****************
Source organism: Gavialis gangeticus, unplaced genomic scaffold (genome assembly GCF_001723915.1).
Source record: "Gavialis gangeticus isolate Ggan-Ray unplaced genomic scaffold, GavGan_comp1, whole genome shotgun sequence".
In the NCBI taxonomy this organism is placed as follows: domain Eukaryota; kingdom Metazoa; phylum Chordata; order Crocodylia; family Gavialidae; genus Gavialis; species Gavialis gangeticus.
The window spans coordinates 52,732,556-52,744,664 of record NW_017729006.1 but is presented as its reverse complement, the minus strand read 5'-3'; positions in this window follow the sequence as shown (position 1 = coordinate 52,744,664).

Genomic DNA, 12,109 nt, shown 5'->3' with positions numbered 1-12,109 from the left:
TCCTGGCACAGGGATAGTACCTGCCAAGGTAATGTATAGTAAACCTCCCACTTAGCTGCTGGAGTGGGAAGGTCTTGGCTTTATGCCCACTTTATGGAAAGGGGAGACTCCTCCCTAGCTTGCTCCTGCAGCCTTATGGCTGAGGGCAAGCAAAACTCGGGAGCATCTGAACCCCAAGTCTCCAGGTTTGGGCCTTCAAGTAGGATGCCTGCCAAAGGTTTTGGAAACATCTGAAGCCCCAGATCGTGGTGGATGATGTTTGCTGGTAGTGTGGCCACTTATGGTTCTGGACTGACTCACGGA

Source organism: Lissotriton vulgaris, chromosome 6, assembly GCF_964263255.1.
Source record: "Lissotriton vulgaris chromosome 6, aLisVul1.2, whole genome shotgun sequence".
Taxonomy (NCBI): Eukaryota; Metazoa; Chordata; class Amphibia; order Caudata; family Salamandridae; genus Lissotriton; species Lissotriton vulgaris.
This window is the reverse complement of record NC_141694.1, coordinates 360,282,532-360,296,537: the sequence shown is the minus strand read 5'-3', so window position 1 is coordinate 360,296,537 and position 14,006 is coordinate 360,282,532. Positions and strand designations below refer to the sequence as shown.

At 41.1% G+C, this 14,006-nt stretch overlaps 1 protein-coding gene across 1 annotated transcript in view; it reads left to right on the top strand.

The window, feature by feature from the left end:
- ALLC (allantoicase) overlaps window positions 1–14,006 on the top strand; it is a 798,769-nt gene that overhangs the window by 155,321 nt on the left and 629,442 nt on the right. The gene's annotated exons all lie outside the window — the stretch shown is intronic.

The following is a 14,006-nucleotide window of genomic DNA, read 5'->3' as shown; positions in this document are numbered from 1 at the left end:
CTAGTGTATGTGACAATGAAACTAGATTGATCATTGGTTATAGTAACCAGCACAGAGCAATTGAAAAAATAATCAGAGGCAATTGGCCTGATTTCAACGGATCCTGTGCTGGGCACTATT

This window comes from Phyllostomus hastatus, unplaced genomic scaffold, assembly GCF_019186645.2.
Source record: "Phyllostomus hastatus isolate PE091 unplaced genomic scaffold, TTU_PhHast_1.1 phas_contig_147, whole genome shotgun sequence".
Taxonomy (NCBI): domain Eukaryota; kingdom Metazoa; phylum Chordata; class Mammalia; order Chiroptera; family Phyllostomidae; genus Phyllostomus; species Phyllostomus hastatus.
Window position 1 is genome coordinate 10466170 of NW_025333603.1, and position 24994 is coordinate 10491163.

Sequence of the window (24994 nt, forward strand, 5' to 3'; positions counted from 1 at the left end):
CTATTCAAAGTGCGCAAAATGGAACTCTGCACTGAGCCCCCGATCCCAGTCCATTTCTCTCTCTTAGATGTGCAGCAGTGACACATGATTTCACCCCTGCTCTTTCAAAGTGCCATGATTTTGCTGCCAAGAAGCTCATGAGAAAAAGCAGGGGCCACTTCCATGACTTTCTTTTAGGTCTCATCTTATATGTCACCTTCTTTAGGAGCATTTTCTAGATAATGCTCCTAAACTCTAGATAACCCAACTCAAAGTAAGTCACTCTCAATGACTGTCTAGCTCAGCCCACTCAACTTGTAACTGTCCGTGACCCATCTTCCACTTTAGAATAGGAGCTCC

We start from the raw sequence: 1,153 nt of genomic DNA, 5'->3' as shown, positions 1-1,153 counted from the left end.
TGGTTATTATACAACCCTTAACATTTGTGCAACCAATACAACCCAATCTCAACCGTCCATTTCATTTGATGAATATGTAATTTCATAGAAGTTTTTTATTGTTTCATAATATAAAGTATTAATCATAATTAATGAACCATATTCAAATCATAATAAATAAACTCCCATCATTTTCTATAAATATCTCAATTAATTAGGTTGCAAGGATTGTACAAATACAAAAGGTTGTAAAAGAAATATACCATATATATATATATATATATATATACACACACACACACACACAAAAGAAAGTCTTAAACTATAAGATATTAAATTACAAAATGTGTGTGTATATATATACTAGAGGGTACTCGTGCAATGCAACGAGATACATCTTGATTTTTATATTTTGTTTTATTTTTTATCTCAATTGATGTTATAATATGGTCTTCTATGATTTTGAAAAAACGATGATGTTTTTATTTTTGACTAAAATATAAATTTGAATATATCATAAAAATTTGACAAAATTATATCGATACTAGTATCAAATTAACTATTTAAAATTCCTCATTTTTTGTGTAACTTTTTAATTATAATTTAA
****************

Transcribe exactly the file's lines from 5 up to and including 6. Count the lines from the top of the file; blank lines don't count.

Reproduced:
Genomic DNA, 12,109 nt, shown 5'->3' with positions numbered 1-12,109 from the left:
TCCTGGCACAGGGATAGTACCTGCCAAGGTAATGTATAGTAAACCTCCCACTTAGCTGCTGGAGTGGGAAGGTCTTGGCTTTATGCCCACTTTATGGAAAGGGGAGACTCCTCCCTAGCTTGCTCCTGCAGCCTTATGGCTGAGGGCAAGCAAAACTCGGGAGCATCTGAACCCCAAGTCTCCAGGTTTGGGCCTTCAAGTAGGATGCCTGCCAAAGGTTTTGGAAACATCTGAAGCCCCAGATCGTGGTGGATGATGTTTGCTGGTAGTGTGGCCACTTATGGTTCTGGACTGACTCACGGA